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SALT LAKE CITY -- River enthusiasts and outdoorsmen flocked to the State Capitol Friday, calling for lawmakers to pass a bill regarding public use of Utah's streams and rivers. The fight over the issue is pitting stream access against private property rights.
Usually Bountiful resident Brett Allen is riding down a river; Friday he hauled his kayak up the steps of the Capitol to make a point to lawmakers.
"I want them to understand that House Bill 80 is a good bill. It's a compromise between recreational users and private landowners," Allen said.
A coalition of anglers, hunters, boaters, floaters and birdwatchers is pulling together to urge lawmakers to pass a bill protecting access to Utah's rivers and streams.
"It preserves access, basically to be able to fish and hunt waterfowl in rivers, and also recreational activity, such as kayaking," said Tony Nelson, a duck hunter from Farminton.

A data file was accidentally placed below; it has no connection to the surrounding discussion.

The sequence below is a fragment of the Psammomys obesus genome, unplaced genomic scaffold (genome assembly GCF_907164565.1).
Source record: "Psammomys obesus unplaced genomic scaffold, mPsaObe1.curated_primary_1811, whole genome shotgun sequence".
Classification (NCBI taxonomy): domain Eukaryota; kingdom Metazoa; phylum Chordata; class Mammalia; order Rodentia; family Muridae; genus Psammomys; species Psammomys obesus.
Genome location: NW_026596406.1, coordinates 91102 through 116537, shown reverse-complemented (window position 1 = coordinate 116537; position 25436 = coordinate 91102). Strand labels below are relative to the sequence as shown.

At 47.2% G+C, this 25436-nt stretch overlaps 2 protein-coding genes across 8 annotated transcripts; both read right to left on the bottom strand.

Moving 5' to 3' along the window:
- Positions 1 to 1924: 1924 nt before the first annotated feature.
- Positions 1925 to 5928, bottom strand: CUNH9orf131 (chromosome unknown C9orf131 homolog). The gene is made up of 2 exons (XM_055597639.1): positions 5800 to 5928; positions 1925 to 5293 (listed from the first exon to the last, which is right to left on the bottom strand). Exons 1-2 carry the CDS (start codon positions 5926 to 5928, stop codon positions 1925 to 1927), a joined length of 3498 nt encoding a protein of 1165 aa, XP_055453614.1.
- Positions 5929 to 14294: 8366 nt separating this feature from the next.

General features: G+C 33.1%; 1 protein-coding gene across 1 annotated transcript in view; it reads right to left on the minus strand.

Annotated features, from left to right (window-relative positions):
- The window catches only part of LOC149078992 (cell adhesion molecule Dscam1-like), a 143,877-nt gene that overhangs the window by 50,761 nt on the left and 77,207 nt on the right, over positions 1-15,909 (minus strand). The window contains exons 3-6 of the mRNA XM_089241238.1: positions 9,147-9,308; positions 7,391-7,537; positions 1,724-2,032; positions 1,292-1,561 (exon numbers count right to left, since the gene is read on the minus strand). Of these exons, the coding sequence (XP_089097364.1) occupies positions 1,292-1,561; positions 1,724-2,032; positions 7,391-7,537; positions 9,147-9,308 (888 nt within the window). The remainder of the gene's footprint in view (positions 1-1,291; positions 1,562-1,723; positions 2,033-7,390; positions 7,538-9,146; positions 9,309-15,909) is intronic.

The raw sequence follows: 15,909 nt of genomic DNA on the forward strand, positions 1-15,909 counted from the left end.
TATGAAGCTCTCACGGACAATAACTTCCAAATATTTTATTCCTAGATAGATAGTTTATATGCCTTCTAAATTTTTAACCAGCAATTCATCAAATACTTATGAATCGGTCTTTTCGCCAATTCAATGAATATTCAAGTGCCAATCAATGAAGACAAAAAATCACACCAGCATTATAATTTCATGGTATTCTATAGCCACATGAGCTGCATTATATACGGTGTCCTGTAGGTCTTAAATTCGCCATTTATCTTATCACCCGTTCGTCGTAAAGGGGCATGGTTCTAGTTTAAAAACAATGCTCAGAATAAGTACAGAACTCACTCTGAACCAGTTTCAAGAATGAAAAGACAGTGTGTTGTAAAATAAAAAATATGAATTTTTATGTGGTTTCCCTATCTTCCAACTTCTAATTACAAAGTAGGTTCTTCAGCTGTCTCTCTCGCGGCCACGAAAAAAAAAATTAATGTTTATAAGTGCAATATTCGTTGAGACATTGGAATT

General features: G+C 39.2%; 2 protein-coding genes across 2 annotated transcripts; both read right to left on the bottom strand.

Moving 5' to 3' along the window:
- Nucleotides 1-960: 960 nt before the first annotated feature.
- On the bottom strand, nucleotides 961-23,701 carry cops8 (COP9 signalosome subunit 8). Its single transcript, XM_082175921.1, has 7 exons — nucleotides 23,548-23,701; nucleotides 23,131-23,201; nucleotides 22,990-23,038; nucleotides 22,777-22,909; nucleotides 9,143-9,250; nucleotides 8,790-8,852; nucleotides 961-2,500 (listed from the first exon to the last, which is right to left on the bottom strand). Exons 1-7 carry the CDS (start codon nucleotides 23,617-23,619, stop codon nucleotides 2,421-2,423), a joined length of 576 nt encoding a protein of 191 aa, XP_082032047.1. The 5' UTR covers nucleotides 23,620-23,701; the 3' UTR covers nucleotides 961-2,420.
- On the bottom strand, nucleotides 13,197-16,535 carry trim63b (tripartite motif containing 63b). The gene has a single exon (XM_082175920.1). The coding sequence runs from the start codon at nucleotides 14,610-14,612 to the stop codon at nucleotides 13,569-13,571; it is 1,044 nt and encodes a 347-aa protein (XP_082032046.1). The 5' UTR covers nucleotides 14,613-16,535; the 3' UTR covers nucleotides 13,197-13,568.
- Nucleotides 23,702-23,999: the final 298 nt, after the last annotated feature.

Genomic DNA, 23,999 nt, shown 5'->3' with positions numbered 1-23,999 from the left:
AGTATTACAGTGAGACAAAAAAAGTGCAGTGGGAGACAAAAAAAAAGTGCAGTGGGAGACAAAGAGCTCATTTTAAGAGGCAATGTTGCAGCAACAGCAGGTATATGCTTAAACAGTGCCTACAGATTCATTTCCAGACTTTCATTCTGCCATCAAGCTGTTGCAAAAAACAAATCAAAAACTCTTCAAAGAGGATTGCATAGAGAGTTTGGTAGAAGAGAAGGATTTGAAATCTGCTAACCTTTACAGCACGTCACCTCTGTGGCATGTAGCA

A Utah Supreme Court decision opened up the debate by deciding two years ago the public has a right to stand on the stream bed.
"The big thing that's going to come up is going to be whether or not we can actually get up on the bank and have an easement right to the river, and I think this is a safety factor," said Bob Dibblee, president of the Utah chapter of Trout Unlimited.
But some property owners, with land near streams, and some lawmakers are wary.
"It's the philosophy of maintaining the sanctity of private property rights," said Sterling Brown, with the Utah Farm Bureau. "Is this an issue, or a bill, or bills that would erode away into that issue of private property rights?"
"It invites in broad numbers [of] people to go where they've never gone before," said Rep. Kay McIff, R-Richfield.
Finding a compromise won't be easy, but at Friday's river rally, enthusiasts aimed to make sure they're heard.
"I think it lets the legislators know that there are a lot of people who take this issue seriously, who care about it. That's important," said Rep. Lorie Fowlke, R-Orem.
Sen. Curt Bramble, R-Provo, said, "I'm confident that we'll be able to find something that works that will be better than the current standard as a result of the court decision."
At this point, there appears to be three separate bills dealing with this issue. It's unclear if lawmakers will be able to resolve the dilemma this year, or whether it'll be back again next year.